Labour decided that Attorney General Geoffrey Cox’s advice over the Brexit deal Theresa May recently struck with Brussels should have been published, and used a “humble address” vote to force the government to make it public. The government lost that vote, but it still refused to publish the advice. Cox announced that he would only be releasing a summary, later saying he was “caught in a clash of constitutional principles”.
This meant parliament had to vote to decide if he *was* in contempt of court and… he was.
Then the government lost another vote on an amendment tabled by Dominic Grieve MP, which effectively allowed MPs to take control of what happened next if Theresa May’s deal didn’t get House of Commons backing.
In fact, the government lost a record-breaking three votes in 63 minutes.
Parliament — the legislature — had seized a degree of power from the government, the executive.
There was just time for Theresa May to try to meet with Angela Merkel and get stuck in her car before…
…carnage broke out again.
Broadcasters scrambled to Downing Street with such haste they ended up broadcasting this footage of her adviser.
The reason: 48 or more letters calling for a vote of no confidence had been submitted to the 1922 Committee of backbench Tory MPs, giving rise to at least one of the scenarios outlined on what was by now known as the BuzzFeed News Brexit whiteboard of doom.
May won, perhaps due to this significant intervention from a much-loved political figure…
She survived with the support of less than two-thirds of her MPs, and only after promising to step down before the general election, which was due in 2021.
By this point, it was extremely unclear what the Tory party actually ~wanted~.
May then got into a fight with Jean-Claude Juncker, directed by Alfonso Cuarón.
And the president of Luxembourg became a meme.
January 2019: The first meaningful vote.
In its first meaningful vote on January 15, the deal was voted down. But May did at least set a parliamentary record. The withdrawal agreement was opposed by 432 votes to 202, a historic margin of 230, which surpassed the previous record on a vote set by Ramsay MacDonald’s minority Labour government in 1924, when it lost by 166 votes.
May had thought the fear of a no deal Brexit would focus hearts and minds. It didn’t.
The crushing defeat blew up No10’s plans for what it could do next. on J
February – April 2019: Full scale Brexit carnage.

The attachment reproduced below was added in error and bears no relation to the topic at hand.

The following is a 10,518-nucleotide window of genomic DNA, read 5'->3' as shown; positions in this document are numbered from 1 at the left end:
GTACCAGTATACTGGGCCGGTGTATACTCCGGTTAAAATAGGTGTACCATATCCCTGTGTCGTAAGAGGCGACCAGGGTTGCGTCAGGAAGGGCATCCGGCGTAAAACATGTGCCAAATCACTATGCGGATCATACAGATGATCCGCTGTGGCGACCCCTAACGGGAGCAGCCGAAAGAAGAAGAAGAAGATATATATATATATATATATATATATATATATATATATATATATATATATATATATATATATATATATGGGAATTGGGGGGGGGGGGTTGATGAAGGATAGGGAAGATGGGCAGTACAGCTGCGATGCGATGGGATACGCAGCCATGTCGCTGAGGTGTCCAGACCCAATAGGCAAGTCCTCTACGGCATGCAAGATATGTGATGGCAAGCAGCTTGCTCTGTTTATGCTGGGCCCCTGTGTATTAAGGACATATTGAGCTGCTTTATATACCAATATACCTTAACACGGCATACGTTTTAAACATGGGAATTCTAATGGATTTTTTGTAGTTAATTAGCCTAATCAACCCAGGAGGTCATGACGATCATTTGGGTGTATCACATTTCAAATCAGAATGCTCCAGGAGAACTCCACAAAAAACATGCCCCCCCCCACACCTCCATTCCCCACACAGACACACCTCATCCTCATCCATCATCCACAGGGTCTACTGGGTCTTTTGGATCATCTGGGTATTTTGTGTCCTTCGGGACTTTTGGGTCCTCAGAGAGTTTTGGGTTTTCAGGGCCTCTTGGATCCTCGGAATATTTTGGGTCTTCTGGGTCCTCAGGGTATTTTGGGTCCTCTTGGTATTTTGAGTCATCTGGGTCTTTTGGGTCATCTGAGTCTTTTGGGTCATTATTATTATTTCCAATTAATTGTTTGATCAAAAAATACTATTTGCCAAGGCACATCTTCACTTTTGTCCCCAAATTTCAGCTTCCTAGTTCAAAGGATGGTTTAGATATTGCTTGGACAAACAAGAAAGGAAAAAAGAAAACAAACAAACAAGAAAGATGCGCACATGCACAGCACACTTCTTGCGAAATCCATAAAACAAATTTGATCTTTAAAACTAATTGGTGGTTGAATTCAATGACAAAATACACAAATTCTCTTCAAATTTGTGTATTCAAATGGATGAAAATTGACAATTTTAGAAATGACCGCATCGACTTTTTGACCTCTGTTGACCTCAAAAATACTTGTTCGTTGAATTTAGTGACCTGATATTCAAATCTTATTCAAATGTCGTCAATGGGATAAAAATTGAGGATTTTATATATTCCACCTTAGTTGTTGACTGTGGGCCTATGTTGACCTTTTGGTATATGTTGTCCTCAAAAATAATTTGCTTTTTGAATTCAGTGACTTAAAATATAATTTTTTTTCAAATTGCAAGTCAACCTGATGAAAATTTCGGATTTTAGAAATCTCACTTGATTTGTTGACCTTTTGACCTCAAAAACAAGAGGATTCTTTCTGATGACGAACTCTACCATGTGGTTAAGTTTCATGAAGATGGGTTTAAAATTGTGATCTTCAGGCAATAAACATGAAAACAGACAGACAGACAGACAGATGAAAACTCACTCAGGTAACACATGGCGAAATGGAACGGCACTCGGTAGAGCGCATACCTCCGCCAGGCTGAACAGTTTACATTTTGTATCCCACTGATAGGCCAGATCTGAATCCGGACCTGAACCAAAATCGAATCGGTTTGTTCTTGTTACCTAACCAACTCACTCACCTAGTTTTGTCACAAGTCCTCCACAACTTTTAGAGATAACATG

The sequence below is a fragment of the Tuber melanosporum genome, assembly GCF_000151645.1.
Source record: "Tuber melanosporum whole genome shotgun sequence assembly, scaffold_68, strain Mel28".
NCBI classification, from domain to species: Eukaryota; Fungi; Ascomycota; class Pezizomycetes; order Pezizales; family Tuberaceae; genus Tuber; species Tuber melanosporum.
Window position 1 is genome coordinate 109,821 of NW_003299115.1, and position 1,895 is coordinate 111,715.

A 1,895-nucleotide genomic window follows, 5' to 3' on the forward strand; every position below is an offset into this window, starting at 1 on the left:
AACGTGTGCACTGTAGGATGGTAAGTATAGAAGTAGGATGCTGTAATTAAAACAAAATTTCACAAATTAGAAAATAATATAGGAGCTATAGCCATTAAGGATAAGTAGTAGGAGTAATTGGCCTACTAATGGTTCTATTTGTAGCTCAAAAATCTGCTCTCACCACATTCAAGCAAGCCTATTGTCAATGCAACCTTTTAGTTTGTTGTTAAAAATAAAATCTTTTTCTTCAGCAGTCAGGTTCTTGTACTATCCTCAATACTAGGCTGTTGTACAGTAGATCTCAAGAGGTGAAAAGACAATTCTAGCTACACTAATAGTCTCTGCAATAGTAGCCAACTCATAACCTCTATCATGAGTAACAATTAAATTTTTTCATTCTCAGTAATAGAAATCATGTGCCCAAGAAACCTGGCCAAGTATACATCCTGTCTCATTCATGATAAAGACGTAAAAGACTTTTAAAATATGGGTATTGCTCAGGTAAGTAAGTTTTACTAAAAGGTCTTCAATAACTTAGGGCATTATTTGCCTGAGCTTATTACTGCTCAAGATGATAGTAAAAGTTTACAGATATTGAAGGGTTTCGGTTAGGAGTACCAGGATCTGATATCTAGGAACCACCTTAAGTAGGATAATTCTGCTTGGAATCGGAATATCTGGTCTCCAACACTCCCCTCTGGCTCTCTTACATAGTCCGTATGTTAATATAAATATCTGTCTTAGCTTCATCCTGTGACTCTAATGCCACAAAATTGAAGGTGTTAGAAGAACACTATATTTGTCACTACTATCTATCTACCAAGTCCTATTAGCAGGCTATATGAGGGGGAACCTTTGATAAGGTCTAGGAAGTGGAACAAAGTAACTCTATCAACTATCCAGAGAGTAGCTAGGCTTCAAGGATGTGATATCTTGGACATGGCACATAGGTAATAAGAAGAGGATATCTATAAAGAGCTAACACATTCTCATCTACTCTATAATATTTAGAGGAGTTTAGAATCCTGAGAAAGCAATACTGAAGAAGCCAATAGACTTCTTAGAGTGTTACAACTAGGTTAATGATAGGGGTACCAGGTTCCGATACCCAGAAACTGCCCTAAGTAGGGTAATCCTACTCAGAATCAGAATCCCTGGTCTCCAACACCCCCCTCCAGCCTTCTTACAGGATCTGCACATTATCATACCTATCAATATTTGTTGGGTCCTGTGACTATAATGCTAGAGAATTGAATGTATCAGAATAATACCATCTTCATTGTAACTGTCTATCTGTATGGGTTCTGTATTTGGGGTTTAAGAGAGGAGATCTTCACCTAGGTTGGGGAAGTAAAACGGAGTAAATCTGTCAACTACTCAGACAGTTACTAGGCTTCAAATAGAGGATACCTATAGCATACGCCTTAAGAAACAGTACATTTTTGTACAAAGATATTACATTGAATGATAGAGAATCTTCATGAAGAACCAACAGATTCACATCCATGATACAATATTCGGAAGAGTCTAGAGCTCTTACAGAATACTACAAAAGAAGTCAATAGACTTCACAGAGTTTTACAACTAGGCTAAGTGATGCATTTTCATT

In desperation, May offered her Cabinet — and then the entire House of Commons — a chance to delay Brexit if she couldn’t win a “meaningful vote” on her deal by mid-March. She didn’t want to, but Tory Remainers were gearing up to back an amendment by Yvette Cooper and Oliver Letwin that would have given MPs a vote on delaying Brexit if there was no agreement.
If the Commons rejected her deal on March 12, she would offer MPs a vote on whether to press ahead with a no-deal Brexit the following day. And if the Commons didn’t want that, then the next day she’d offer Parliament a chance to extend the Article 50 exit process by up to three months.
And there was no real plan for what came next.
The commons voted to extend the Brexit process up until June 30, 2019.
P.S. Attorney General Geoffrey Cox was still helplessly trying to solve the backstop problem at this time.
May’s deal was rejected for a second time, by 391 votes to 242, paving the way for a vote on whether MPs would rule out leaving Europe without a deal.
The government was encouraging people to vote in favour of a motion that said MPs didn’t want no-deal to happen, but also wanted to show it was still on the table if the EU messed them around.
Prior to the vote, two MPs, Caroline Spelman and Jack Dromey, had tabled an amendment that was a straight rejection of no-deal under any circumstances; it did not have the caveats of the original motion backed by the government.
In the hours just before the motion, Spelman said she wanted to pull the amendment, and would support the government.
The only problem was that just because she’d tabled it, didn’t mean another MP couldn’t still move it. Which another MP who was a signatory (Yvette Cooper) duly did.